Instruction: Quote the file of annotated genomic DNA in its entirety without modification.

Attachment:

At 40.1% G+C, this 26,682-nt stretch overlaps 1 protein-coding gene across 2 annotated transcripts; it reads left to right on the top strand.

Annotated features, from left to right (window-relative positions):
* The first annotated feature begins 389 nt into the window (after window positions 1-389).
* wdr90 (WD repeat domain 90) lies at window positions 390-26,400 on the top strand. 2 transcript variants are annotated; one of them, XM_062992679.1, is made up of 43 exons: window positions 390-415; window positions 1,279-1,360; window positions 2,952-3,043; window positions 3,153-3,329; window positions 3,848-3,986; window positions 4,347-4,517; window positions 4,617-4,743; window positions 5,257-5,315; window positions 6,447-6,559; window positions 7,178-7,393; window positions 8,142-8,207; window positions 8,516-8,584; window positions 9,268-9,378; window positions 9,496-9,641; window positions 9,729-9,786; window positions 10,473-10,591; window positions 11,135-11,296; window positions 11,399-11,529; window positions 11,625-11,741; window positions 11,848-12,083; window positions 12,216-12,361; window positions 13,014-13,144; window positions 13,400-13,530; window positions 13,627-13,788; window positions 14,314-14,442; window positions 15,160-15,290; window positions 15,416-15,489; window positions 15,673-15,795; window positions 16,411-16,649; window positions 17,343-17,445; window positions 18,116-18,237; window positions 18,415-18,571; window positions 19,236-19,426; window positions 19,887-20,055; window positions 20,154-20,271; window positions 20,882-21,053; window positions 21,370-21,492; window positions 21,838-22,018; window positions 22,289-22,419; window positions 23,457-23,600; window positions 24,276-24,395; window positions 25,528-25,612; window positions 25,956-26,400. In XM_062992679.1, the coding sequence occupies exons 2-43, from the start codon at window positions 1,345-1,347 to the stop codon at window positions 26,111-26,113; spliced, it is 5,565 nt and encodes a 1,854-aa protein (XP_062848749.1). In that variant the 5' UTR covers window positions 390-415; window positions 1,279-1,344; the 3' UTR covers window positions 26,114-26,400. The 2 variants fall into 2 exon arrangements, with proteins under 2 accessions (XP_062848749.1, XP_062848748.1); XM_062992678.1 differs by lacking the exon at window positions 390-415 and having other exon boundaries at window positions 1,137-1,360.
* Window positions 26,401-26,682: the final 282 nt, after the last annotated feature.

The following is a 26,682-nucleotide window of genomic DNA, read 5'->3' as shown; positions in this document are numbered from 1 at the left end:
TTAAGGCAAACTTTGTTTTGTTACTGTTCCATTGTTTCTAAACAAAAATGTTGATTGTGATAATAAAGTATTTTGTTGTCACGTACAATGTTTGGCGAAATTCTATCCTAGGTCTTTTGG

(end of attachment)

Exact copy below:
At 40.1% G+C, this 26,682-nt stretch overlaps 1 protein-coding gene across 2 annotated transcripts; it reads left to right on the top strand.

Annotated features, from left to right (window-relative positions):
* The first annotated feature begins 389 nt into the window (after window positions 1-389).
* wdr90 (WD repeat domain 90) lies at window positions 390-26,400 on the top strand. 2 transcript variants are annotated; one of them, XM_062992679.1, is made up of 43 exons: window positions 390-415; window positions 1,279-1,360; window positions 2,952-3,043; window positions 3,153-3,329; window positions 3,848-3,986; window positions 4,347-4,517; window positions 4,617-4,743; window positions 5,257-5,315; window positions 6,447-6,559; window positions 7,178-7,393; window positions 8,142-8,207; window positions 8,516-8,584; window positions 9,268-9,378; window positions 9,496-9,641; window positions 9,729-9,786; window positions 10,473-10,591; window positions 11,135-11,296; window positions 11,399-11,529; window positions 11,625-11,741; window positions 11,848-12,083; window positions 12,216-12,361; window positions 13,014-13,144; window positions 13,400-13,530; window positions 13,627-13,788; window positions 14,314-14,442; window positions 15,160-15,290; window positions 15,416-15,489; window positions 15,673-15,795; window positions 16,411-16,649; window positions 17,343-17,445; window positions 18,116-18,237; window positions 18,415-18,571; window positions 19,236-19,426; window positions 19,887-20,055; window positions 20,154-20,271; window positions 20,882-21,053; window positions 21,370-21,492; window positions 21,838-22,018; window positions 22,289-22,419; window positions 23,457-23,600; window positions 24,276-24,395; window positions 25,528-25,612; window positions 25,956-26,400. In XM_062992679.1, the coding sequence occupies exons 2-43, from the start codon at window positions 1,345-1,347 to the stop codon at window positions 26,111-26,113; spliced, it is 5,565 nt and encodes a 1,854-aa protein (XP_062848749.1). In that variant the 5' UTR covers window positions 390-415; window positions 1,279-1,344; the 3' UTR covers window positions 26,114-26,400. The 2 variants fall into 2 exon arrangements, with proteins under 2 accessions (XP_062848749.1, XP_062848748.1); XM_062992678.1 differs by lacking the exon at window positions 390-415 and having other exon boundaries at window positions 1,137-1,360.
* Window positions 26,401-26,682: the final 282 nt, after the last annotated feature.

The following is a 26,682-nucleotide window of genomic DNA, read 5'->3' as shown; positions in this document are numbered from 1 at the left end:
TTAAGGCAAACTTTGTTTTGTTACTGTTCCATTGTTTCTAAACAAAAATGTTGATTGTGATAATAAAGTATTTTGTTGTCACGTACAATGTTTGGCGAAATTCTATCCTAGGTCTTTTGG